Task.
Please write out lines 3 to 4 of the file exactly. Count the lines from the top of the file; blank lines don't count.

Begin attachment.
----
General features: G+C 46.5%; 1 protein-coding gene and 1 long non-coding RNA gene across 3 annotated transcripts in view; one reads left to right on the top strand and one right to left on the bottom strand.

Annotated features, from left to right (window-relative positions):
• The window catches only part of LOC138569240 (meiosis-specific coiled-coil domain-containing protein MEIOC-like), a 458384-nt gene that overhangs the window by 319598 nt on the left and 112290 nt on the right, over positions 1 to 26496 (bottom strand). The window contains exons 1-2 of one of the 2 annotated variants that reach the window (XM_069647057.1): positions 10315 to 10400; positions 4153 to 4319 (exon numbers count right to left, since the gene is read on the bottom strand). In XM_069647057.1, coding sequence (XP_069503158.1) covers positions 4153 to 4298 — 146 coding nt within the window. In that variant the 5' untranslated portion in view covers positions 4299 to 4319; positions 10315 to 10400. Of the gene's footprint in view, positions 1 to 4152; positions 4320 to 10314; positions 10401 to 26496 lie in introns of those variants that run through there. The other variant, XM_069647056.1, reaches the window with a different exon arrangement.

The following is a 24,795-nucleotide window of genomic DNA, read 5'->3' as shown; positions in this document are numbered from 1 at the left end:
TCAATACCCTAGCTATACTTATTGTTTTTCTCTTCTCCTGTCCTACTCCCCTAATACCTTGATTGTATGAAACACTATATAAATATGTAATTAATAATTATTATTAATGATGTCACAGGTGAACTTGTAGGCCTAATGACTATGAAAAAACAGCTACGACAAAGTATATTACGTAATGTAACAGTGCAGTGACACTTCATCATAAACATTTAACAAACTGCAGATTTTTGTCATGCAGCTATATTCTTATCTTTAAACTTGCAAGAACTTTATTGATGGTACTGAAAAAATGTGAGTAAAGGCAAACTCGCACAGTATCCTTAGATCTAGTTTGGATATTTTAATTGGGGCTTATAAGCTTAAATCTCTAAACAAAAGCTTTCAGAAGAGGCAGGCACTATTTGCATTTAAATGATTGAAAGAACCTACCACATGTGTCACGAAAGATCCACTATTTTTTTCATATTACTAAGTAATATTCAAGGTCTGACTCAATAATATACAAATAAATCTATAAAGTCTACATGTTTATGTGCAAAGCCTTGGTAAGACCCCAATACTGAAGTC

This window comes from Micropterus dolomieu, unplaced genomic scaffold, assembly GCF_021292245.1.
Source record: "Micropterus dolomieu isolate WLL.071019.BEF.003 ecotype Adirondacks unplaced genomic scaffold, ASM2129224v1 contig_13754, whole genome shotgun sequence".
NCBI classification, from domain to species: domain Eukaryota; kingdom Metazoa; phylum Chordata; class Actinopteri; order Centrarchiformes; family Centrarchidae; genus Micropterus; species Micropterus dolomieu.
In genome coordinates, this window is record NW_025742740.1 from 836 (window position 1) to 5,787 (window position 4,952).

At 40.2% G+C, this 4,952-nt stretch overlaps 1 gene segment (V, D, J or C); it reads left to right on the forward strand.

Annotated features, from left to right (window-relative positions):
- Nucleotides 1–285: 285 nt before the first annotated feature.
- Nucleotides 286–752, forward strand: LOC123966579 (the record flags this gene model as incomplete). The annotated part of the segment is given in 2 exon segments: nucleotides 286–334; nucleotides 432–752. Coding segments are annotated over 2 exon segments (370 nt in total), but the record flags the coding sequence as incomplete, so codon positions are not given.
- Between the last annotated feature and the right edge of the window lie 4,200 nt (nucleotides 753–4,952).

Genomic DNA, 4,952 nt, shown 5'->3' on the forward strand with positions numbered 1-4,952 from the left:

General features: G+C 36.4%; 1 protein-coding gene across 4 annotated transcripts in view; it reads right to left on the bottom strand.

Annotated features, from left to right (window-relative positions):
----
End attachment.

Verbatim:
• The window catches only part of LOC138569240 (meiosis-specific coiled-coil domain-containing protein MEIOC-like), a 458384-nt gene that overhangs the window by 319598 nt on the left and 112290 nt on the right, over positions 1 to 26496 (bottom strand). The window contains exons 1-2 of one of the 2 annotated variants that reach the window (XM_069647057.1): positions 10315 to 10400; positions 4153 to 4319 (exon numbers count right to left, since the gene is read on the bottom strand). In XM_069647057.1, coding sequence (XP_069503158.1) covers positions 4153 to 4298 — 146 coding nt within the window. In that variant the 5' untranslated portion in view covers positions 4299 to 4319; positions 10315 to 10400. Of the gene's footprint in view, positions 1 to 4152; positions 4320 to 10314; positions 10401 to 26496 lie in introns of those variants that run through there. The other variant, XM_069647056.1, reaches the window with a different exon arrangement.

The following is a 24,795-nucleotide window of genomic DNA, read 5'->3' as shown; positions in this document are numbered from 1 at the left end: